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Venice Simplon Orient-Express - Review

Nostalgia on Wheels

by Alain Gayot

A cabin in the Venice Simplon Orient-Express train
A cabin in the Venice Simplon Orient-Express train

Luxury Rail Trips

If this elegant train had been designed as the set for a movie, there's no question as to who would have written the script. The Venice Simplon Orient-Express (VSOE) is pure Merchant-Ivory, devoted to authenticity and steeped in the refined world of the aristocracy. No blue jeans, no tennis shoes, no mobile phones in public spaces ... in other words, no unseemly intrusions from the modern world.

Among the train's collection of Continental European routes is a run between Paris and Venice. This overnight experience incorporates dinner; breakfast served in your compartment against the bucolic backdrop of Switzerland; lunch taken in the Italian Dolomites; and late afternoon tea sipped as you cross the Venetian Lagoon. Enveloped in the slower pace of a bygone era, we took our morning meal in a dining car adorned with elaborate mahogany inlays and Lalique light fixtures, while outside cows grazed serenely in alpine meadows and cute, clean villages passed by. Later in the day, the landscape evolved into endless sweeps of vineyards.

The original Orient-Express made its first trip in 1883 from Paris to Romania, and the Simplon-Orient-Express route was established in 1919. The train was like an intimate, itinerant manor house for blue-blooded travelers, but by the mid-twentieth century, the upper crust was in decline and the luxury rail lines of Europe were reaching the end of their glory days. This bastion of the golden age of travel might have faded away entirely were it not for Orient-Express Hotels chairman, James B. Sherwood, who purchased two old Pullman cars at a Sotheby auction in 1977. Total restoration of these and other historic cars resulted in the revival of the VSOE in 1982.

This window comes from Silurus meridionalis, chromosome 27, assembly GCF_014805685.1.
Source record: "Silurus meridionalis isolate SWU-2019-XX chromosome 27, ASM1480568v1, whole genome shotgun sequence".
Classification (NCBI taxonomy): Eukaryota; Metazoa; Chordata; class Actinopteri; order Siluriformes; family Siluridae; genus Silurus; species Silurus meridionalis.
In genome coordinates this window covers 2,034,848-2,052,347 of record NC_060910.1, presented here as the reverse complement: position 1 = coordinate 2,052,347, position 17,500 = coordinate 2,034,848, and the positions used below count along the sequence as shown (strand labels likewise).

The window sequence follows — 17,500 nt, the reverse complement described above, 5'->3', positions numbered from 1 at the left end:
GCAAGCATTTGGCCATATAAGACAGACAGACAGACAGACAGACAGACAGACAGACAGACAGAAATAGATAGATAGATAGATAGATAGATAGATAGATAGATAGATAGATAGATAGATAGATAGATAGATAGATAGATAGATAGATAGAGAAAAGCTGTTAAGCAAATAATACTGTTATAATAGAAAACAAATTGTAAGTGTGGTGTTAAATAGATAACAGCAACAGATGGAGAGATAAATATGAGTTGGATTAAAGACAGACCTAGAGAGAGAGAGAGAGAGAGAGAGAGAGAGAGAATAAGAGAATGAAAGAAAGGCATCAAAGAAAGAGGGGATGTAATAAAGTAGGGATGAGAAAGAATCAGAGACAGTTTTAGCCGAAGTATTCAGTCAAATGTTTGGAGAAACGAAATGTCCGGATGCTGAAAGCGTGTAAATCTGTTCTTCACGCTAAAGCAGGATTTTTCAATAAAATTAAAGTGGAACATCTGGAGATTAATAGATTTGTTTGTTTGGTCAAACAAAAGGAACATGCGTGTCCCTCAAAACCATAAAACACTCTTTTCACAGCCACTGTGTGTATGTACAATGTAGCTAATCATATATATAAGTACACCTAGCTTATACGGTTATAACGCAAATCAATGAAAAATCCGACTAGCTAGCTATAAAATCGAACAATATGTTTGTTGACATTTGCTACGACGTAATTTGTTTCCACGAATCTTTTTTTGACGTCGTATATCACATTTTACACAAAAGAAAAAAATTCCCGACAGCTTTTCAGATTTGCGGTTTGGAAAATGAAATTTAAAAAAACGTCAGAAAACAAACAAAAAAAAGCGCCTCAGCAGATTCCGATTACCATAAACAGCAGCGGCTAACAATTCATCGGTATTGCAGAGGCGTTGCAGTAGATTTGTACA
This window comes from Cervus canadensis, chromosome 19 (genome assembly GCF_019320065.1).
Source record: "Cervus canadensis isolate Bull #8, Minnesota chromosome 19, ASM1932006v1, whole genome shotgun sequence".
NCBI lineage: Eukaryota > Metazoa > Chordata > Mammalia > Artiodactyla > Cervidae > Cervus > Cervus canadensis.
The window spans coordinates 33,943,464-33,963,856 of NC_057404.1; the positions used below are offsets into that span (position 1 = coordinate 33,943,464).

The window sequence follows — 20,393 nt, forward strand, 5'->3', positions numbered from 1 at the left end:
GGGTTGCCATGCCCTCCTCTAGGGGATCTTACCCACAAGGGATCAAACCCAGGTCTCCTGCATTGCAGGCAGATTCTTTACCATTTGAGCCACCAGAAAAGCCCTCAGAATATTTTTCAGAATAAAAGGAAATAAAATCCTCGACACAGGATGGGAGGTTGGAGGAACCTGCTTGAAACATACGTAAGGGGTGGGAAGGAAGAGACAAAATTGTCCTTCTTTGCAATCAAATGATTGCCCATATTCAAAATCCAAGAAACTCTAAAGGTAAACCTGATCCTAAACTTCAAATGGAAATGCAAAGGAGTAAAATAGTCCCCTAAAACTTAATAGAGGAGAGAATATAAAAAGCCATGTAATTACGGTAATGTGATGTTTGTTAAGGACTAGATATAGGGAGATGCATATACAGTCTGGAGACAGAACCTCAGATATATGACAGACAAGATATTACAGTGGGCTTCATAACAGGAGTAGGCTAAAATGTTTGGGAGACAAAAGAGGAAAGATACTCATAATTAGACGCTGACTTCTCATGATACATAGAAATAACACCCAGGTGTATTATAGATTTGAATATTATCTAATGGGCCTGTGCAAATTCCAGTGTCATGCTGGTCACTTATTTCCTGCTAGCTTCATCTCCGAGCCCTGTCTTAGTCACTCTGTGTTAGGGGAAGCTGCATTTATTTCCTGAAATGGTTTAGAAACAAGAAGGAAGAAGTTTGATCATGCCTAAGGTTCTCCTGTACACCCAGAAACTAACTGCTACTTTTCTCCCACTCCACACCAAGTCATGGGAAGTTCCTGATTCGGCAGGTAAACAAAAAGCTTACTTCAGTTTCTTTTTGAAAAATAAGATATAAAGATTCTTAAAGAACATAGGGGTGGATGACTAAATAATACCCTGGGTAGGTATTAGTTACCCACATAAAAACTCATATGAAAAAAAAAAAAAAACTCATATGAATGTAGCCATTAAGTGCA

Enjoy quaint vistas from the Venice Simplon Orient-Express train One of three restaurant cars on the Venice Simplon Orient-Express train
Quaint vistas
One of three restaurant cars

Because the VSOE contains cars from Europe's most prominent lines, it is difficult to separate it from the history of train travel on the continent. The train is comprised of up to seventeen carriages, all of which date back to the early 1900s and still feature their original old coal heaters. In keeping with tradition, each has its own identifying number; Bar Car 3674 was built as a dining car in France in 1931, and Dining Car 4141 was constructed as a first-class Pullman and decorated by René Lalique in 1929. Sleeping accommodations are equally character-filled, from 3425, which was part of the Orient-Express service used by King Carol of Romania for his love affairs, to 3544, which served as a brothel during WWII.

While not crafted for the movies, the VSOE has seduced its fair share of movie makers, offering berth for characters as varied as Agatha Christie's Hercule Poirot and Disney's Cruella DeVil. The reason for this is simple. When seeking a glimpse of Europe's cultured past — whether you're a director or sybaritic globetrotter — you will not find a more genuine experience.

The VSOE books up early, so it's best to plan a season ahead. Rates for the Paris-Venice journey begin at $2,760, one way. Rates for other VSOE journeys range between $990 and $19,900. To reserve, go to

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